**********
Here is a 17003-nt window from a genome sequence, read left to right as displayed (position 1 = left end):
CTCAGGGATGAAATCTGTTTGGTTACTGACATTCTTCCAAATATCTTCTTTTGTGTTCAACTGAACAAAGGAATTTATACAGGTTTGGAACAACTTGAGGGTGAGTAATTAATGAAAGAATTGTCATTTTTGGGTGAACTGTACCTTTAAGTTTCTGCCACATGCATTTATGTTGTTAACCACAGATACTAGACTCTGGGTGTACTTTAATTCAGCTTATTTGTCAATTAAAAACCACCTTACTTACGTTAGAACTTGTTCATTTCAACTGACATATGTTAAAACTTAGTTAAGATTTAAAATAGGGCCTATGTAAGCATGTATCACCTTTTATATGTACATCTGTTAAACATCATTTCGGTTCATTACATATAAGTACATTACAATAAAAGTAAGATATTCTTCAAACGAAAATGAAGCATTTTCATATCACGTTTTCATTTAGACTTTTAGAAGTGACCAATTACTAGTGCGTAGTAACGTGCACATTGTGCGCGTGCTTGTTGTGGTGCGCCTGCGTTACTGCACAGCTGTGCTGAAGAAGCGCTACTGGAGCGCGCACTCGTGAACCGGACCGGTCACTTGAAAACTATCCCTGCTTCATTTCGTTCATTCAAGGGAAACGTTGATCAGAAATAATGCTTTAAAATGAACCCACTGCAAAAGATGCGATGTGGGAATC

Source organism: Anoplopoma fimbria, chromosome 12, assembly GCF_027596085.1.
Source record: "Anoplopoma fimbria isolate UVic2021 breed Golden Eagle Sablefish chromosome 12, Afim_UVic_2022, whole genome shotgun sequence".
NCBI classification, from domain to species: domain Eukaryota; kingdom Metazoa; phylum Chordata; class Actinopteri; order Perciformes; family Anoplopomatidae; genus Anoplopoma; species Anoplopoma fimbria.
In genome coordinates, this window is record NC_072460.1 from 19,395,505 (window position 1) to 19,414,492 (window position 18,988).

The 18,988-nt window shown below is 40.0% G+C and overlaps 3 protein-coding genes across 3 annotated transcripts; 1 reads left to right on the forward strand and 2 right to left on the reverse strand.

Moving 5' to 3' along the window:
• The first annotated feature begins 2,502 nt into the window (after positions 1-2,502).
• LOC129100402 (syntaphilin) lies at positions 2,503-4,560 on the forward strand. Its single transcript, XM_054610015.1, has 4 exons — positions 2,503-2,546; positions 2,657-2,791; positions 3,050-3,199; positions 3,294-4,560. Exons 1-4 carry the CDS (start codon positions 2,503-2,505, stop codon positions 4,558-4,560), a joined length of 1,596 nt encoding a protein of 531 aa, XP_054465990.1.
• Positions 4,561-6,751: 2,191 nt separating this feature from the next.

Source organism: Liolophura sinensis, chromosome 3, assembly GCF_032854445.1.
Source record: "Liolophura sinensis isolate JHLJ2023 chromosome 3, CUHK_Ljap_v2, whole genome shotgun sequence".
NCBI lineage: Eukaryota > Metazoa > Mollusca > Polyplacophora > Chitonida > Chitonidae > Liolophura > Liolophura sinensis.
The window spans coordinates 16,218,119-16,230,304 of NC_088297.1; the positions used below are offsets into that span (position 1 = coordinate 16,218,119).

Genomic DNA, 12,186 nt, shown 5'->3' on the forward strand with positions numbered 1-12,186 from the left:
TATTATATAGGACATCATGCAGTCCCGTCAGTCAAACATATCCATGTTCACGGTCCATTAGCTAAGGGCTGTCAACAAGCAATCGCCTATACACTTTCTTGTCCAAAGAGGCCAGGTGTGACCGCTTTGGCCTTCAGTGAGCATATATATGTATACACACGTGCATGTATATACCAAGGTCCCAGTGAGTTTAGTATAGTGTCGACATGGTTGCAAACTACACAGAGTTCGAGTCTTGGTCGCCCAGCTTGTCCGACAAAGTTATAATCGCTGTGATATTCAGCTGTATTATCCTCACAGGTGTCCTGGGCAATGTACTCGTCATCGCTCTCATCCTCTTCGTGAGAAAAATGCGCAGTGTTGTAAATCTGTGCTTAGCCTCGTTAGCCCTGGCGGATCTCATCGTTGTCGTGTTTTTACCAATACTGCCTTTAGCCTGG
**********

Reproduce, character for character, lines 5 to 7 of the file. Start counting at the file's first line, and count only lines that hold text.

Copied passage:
NCBI classification, from domain to species: domain Eukaryota; kingdom Metazoa; phylum Chordata; class Actinopteri; order Perciformes; family Anoplopomatidae; genus Anoplopoma; species Anoplopoma fimbria.
In genome coordinates, this window is record NC_072460.1 from 19,395,505 (window position 1) to 19,414,492 (window position 18,988).

The 18,988-nt window shown below is 40.0% G+C and overlaps 3 protein-coding genes across 3 annotated transcripts; 1 reads left to right on the forward strand and 2 right to left on the reverse strand.